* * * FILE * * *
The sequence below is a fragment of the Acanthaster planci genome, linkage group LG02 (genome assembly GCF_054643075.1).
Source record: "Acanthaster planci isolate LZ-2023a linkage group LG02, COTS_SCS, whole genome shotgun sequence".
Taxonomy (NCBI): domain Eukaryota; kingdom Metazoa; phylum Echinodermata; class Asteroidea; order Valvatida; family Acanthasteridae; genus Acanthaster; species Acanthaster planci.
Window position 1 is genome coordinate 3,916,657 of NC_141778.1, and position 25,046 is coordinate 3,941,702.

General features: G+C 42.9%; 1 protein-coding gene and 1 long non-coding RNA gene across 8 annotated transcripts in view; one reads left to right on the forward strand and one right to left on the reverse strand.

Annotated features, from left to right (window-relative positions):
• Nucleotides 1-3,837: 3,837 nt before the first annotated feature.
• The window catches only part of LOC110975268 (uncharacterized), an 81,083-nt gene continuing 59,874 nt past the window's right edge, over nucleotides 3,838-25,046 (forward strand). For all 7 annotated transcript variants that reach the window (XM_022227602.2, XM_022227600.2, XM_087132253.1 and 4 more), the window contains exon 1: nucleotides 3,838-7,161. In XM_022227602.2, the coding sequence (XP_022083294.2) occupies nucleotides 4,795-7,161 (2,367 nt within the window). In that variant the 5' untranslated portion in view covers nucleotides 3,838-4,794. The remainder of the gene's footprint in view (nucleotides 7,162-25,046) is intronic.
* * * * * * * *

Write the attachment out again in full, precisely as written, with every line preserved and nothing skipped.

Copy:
The sequence below is a fragment of the Acanthaster planci genome, linkage group LG02 (genome assembly GCF_054643075.1).
Source record: "Acanthaster planci isolate LZ-2023a linkage group LG02, COTS_SCS, whole genome shotgun sequence".
Taxonomy (NCBI): domain Eukaryota; kingdom Metazoa; phylum Echinodermata; class Asteroidea; order Valvatida; family Acanthasteridae; genus Acanthaster; species Acanthaster planci.
Window position 1 is genome coordinate 3,916,657 of NC_141778.1, and position 25,046 is coordinate 3,941,702.

General features: G+C 42.9%; 1 protein-coding gene and 1 long non-coding RNA gene across 8 annotated transcripts in view; one reads left to right on the forward strand and one right to left on the reverse strand.

Annotated features, from left to right (window-relative positions):
• Nucleotides 1-3,837: 3,837 nt before the first annotated feature.
• The window catches only part of LOC110975268 (uncharacterized), an 81,083-nt gene continuing 59,874 nt past the window's right edge, over nucleotides 3,838-25,046 (forward strand). For all 7 annotated transcript variants that reach the window (XM_022227602.2, XM_022227600.2, XM_087132253.1 and 4 more), the window contains exon 1: nucleotides 3,838-7,161. In XM_022227602.2, the coding sequence (XP_022083294.2) occupies nucleotides 4,795-7,161 (2,367 nt within the window). In that variant the 5' untranslated portion in view covers nucleotides 3,838-4,794. The remainder of the gene's footprint in view (nucleotides 7,162-25,046) is intronic.